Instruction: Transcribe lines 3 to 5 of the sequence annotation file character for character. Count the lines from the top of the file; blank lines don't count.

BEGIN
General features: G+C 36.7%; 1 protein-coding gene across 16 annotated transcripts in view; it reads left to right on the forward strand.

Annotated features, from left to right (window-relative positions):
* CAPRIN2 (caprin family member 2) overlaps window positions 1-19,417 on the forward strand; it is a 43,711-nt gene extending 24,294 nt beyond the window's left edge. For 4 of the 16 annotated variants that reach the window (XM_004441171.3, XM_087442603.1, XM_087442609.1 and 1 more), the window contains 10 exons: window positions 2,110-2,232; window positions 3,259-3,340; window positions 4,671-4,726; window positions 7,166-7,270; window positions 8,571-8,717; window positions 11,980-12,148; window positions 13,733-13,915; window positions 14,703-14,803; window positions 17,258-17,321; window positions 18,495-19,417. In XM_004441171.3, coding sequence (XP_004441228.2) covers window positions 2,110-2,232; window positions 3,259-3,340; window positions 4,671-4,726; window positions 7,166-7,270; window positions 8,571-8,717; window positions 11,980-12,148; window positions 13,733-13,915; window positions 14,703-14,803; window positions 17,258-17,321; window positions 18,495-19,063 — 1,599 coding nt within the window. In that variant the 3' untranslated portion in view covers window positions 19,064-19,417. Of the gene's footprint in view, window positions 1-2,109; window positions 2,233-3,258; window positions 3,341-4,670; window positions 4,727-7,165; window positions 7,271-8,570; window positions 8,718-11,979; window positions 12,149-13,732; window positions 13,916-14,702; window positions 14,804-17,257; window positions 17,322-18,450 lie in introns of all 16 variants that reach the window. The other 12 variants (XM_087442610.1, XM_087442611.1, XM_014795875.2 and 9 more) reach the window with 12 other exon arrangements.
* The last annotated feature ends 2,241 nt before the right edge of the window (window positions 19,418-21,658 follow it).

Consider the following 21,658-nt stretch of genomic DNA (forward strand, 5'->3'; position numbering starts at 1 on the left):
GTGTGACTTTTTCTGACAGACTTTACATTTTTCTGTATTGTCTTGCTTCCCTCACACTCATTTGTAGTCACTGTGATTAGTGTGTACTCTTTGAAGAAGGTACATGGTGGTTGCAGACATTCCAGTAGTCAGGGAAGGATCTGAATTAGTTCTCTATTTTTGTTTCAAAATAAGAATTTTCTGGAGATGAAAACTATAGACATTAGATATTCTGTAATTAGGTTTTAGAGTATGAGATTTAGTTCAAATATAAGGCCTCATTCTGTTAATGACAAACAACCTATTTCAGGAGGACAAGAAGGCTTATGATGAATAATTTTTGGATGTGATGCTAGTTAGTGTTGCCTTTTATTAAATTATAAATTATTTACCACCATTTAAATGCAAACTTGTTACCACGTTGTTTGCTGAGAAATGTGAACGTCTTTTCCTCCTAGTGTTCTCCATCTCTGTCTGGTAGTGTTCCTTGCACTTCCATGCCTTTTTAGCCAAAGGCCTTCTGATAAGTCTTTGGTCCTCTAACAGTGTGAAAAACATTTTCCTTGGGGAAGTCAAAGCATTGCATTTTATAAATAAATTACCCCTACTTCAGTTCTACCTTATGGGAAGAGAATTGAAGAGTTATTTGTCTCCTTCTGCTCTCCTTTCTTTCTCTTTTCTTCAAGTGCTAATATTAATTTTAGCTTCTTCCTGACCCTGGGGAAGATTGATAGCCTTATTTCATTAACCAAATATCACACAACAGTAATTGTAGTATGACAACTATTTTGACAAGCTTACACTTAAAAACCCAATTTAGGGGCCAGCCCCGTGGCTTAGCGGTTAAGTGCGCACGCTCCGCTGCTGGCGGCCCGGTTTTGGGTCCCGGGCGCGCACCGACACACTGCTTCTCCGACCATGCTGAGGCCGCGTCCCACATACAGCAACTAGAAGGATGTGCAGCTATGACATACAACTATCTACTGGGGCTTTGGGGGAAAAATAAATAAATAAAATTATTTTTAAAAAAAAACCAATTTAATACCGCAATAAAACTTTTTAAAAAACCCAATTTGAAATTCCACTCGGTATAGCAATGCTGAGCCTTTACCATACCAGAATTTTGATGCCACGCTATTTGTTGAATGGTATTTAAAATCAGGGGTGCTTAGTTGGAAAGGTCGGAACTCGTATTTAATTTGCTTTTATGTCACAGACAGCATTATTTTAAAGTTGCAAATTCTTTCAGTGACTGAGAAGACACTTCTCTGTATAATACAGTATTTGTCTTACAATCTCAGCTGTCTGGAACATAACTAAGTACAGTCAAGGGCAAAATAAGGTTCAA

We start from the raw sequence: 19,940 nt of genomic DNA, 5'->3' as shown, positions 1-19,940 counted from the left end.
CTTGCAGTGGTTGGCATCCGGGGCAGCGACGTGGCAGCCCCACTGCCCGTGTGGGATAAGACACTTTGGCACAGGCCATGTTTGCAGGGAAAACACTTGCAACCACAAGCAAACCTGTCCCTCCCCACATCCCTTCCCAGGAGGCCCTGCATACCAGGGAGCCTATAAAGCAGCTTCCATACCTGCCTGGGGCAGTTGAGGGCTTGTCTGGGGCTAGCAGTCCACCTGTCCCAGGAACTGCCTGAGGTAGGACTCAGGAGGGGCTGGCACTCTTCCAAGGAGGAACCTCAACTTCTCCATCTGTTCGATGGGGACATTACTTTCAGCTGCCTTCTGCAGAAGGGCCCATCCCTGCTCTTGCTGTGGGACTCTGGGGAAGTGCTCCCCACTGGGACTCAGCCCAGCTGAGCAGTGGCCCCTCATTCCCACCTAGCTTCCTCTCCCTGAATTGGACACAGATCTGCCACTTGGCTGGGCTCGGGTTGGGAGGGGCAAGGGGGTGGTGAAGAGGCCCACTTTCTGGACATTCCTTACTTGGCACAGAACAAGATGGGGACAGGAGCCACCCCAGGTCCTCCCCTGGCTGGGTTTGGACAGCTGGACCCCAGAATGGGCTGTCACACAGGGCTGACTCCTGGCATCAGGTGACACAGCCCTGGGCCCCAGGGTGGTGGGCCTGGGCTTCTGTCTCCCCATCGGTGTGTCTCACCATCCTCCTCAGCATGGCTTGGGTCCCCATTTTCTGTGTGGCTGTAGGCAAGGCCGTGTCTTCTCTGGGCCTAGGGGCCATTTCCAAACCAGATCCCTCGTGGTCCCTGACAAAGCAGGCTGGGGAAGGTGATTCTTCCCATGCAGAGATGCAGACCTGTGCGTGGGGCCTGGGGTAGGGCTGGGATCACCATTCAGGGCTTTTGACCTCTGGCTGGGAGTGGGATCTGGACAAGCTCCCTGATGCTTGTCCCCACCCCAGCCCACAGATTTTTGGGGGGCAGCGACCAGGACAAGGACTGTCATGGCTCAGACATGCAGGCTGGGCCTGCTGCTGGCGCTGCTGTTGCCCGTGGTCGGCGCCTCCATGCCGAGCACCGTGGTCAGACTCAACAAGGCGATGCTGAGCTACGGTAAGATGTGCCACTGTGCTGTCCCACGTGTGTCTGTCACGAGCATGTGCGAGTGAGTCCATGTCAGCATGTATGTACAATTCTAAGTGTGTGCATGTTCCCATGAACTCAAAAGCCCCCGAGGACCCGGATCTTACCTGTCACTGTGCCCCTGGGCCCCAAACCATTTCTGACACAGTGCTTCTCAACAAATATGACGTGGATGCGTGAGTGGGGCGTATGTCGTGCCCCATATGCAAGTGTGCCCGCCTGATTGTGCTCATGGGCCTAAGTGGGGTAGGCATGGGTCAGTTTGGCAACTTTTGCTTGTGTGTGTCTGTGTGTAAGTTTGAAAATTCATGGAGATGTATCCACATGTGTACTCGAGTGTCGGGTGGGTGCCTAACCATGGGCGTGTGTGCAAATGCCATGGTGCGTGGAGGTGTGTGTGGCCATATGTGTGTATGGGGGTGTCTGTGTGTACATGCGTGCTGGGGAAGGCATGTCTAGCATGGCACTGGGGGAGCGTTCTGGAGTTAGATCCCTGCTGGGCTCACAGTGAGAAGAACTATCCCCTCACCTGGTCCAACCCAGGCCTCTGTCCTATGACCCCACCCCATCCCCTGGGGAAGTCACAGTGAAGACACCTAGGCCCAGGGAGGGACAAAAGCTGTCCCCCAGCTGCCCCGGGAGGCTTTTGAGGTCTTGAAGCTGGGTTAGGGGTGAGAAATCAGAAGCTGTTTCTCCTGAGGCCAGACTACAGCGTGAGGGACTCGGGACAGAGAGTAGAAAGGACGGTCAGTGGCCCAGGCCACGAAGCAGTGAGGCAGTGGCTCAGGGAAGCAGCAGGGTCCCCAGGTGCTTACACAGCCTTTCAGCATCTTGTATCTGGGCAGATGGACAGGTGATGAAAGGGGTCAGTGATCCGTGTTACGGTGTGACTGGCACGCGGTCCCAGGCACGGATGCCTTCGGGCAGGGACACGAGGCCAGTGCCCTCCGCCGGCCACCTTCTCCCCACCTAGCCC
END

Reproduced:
* CAPRIN2 (caprin family member 2) overlaps window positions 1-19,417 on the forward strand; it is a 43,711-nt gene extending 24,294 nt beyond the window's left edge. For 4 of the 16 annotated variants that reach the window (XM_004441171.3, XM_087442603.1, XM_087442609.1 and 1 more), the window contains 10 exons: window positions 2,110-2,232; window positions 3,259-3,340; window positions 4,671-4,726; window positions 7,166-7,270; window positions 8,571-8,717; window positions 11,980-12,148; window positions 13,733-13,915; window positions 14,703-14,803; window positions 17,258-17,321; window positions 18,495-19,417. In XM_004441171.3, coding sequence (XP_004441228.2) covers window positions 2,110-2,232; window positions 3,259-3,340; window positions 4,671-4,726; window positions 7,166-7,270; window positions 8,571-8,717; window positions 11,980-12,148; window positions 13,733-13,915; window positions 14,703-14,803; window positions 17,258-17,321; window positions 18,495-19,063 — 1,599 coding nt within the window. In that variant the 3' untranslated portion in view covers window positions 19,064-19,417. Of the gene's footprint in view, window positions 1-2,109; window positions 2,233-3,258; window positions 3,341-4,670; window positions 4,727-7,165; window positions 7,271-8,570; window positions 8,718-11,979; window positions 12,149-13,732; window positions 13,916-14,702; window positions 14,804-17,257; window positions 17,322-18,450 lie in introns of all 16 variants that reach the window. The other 12 variants (XM_087442610.1, XM_087442611.1, XM_014795875.2 and 9 more) reach the window with 12 other exon arrangements.
* The last annotated feature ends 2,241 nt before the right edge of the window (window positions 19,418-21,658 follow it).

Consider the following 21,658-nt stretch of genomic DNA (forward strand, 5'->3'; position numbering starts at 1 on the left):